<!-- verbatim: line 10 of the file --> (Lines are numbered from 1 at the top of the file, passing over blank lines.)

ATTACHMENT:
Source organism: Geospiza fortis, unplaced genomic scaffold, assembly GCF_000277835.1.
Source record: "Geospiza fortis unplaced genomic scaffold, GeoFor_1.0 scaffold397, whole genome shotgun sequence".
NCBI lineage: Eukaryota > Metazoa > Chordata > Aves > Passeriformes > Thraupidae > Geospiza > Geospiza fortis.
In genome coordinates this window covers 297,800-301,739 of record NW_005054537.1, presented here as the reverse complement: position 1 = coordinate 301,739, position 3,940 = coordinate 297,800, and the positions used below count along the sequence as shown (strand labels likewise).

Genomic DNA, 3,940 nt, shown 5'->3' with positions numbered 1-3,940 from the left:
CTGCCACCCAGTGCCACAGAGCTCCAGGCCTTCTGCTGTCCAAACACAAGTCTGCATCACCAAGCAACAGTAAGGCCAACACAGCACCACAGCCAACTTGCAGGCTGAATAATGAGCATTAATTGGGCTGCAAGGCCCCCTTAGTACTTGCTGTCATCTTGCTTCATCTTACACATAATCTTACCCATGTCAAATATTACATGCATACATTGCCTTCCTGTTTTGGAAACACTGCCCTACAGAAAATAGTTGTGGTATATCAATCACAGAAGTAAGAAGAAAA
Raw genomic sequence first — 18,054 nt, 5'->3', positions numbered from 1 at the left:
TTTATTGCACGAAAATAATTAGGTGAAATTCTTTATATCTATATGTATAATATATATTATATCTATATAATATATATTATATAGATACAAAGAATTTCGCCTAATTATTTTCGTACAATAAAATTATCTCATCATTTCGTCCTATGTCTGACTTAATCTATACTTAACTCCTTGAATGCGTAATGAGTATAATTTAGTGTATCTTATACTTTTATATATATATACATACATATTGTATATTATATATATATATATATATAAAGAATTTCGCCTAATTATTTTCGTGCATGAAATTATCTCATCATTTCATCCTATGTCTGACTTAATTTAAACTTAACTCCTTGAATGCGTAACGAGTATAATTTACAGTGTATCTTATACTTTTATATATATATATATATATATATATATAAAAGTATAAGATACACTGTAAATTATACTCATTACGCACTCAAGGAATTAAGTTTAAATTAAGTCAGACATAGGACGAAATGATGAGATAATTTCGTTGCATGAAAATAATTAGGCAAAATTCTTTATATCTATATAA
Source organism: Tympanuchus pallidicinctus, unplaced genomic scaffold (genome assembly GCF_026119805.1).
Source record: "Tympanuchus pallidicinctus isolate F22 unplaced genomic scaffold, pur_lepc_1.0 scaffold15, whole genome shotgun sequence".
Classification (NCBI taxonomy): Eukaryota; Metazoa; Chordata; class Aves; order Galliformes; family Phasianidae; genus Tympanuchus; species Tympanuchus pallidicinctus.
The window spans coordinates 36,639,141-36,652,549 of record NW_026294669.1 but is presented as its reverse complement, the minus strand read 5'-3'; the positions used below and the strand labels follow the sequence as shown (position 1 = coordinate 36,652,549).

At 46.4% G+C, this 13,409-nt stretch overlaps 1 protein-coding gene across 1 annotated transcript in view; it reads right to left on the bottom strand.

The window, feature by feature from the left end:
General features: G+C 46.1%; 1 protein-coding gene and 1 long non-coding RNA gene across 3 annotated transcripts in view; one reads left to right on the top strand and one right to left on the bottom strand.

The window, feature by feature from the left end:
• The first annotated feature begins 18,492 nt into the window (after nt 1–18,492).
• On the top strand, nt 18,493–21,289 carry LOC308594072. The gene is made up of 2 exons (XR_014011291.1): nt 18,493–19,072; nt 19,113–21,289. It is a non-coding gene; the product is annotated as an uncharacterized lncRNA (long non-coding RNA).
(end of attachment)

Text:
Source record: "Tympanuchus pallidicinctus isolate F22 unplaced genomic scaffold, pur_lepc_1.0 scaffold15, whole genome shotgun sequence".